The popular web hosting service, DepositFiles, faced a cyber attack when its environment configuration file was left accessible, revealing highly sensitive credentials. The leak included Redis database credentials, payment system credentials, and social media account details.
This data breach poses significant risks to the privacy of DepositFiles’ users and the company itself, leaving them vulnerable to potential ransomware attacks, unauthorized access to financial systems, and compromised communication channels. The exposed information could also be used to initiate distributed denial-of-service attacks or fraudulent transactions, causing severe financial losses and damage to the company’s reputation.
DepositFiles’ data exposure emerged as the research team discovered the config file containing crucial information for the system to operate effectively in a specific environment.
Unfortunately, the leak placed the company and its users at risk of having their personally identifiable information and passwords stolen by attackers. The cybercriminals could potentially exploit this information to disrupt DepositFiles’ official communication channels, including social media accounts and support emails, complicating the process of addressing data breaches or warning users of potential malware attacks. With credentials for critical databases, email services, and payment systems accessible, the attack could lead to data manipulation, unauthorized access, and phishing attempts, endangering the confidentiality and security of users’ files and personal information.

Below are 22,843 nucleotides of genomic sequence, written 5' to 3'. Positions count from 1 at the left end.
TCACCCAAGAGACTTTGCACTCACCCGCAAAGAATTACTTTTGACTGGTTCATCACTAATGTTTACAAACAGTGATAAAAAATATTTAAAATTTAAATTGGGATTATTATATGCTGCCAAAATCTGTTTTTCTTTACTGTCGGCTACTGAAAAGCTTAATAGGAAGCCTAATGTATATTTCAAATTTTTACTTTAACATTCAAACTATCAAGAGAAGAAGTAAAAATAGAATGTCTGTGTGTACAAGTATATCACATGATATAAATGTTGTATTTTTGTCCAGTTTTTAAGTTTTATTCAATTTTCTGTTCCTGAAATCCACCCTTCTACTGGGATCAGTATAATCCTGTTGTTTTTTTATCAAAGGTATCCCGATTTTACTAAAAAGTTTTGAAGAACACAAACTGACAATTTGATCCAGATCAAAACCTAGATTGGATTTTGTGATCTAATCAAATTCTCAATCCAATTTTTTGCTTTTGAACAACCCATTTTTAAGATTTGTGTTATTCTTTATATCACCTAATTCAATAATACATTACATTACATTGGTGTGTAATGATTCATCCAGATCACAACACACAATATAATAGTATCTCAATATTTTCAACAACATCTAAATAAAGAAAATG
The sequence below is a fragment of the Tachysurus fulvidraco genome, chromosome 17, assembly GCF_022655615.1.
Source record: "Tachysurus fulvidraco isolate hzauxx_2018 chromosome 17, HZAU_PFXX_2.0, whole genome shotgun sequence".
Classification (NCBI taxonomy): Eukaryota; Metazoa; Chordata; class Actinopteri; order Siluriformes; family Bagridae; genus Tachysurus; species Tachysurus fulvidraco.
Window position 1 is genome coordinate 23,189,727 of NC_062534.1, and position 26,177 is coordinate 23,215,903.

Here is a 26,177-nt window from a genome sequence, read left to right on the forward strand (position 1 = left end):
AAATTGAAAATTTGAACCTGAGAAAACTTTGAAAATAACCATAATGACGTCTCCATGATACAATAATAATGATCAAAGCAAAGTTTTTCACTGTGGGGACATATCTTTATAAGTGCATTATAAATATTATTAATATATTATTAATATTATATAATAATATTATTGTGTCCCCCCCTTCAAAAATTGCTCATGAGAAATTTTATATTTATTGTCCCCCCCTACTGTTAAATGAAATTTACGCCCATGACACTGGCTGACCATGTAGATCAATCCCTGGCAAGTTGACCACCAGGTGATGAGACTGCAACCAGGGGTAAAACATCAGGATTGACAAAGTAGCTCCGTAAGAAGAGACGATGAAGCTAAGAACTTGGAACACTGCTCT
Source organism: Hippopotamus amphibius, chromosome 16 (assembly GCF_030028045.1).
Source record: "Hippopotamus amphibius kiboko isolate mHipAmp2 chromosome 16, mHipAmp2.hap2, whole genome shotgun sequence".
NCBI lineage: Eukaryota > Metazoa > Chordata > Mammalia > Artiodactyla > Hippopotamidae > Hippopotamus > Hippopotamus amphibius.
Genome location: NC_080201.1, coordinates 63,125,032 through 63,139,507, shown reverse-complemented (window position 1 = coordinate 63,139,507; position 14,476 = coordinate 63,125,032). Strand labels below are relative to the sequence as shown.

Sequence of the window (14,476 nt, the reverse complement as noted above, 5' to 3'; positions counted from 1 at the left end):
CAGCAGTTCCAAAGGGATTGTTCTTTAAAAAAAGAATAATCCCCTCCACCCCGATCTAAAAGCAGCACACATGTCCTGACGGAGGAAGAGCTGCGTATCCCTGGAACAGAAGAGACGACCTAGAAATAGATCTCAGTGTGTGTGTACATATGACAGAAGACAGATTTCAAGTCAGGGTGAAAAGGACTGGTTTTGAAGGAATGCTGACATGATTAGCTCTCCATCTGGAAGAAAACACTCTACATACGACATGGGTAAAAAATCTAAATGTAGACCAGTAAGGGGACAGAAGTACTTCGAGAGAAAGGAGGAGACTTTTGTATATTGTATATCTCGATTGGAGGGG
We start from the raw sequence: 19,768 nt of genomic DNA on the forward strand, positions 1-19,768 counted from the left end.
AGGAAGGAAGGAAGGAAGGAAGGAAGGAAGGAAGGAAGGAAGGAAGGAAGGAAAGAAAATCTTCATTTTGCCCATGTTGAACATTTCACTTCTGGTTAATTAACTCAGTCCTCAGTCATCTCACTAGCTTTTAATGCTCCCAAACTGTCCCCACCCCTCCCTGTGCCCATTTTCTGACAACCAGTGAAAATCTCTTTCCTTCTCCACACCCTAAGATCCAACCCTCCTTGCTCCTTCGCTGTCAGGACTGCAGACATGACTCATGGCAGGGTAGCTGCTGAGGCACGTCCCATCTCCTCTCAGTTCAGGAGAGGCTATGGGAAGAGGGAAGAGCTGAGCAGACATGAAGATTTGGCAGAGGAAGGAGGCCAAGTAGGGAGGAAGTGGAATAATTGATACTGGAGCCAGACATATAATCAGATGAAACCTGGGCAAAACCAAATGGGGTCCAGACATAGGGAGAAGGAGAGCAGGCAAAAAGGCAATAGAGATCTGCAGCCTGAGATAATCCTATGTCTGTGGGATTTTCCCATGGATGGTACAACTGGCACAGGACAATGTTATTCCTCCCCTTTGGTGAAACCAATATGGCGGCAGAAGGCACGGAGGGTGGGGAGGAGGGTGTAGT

The leaked data exposed not only sensitive credentials for databases and payment systems but also Twitter, Facebook, and VKontakte social media account details, giving potential attackers control over the company’s online presence.
Additionally, the company’s Google App ID and Secret were exposed, which could grant unauthorized access to DepositFiles’ Google services and APIs, posing further risks to sensitive data and system integrity. The config file also included credentials for the payment service used by DepositFiles, allowing cybercriminals to perform unauthorized transactions and access sensitive payment data.
Furthermore, the publicly accessible config file contained information about app IDs, including DF Android and iOS, as well as salt values and PHP unit client details, potentially enabling attackers to create malicious API calls and gain unauthorized access to resources or undertake illicit activities.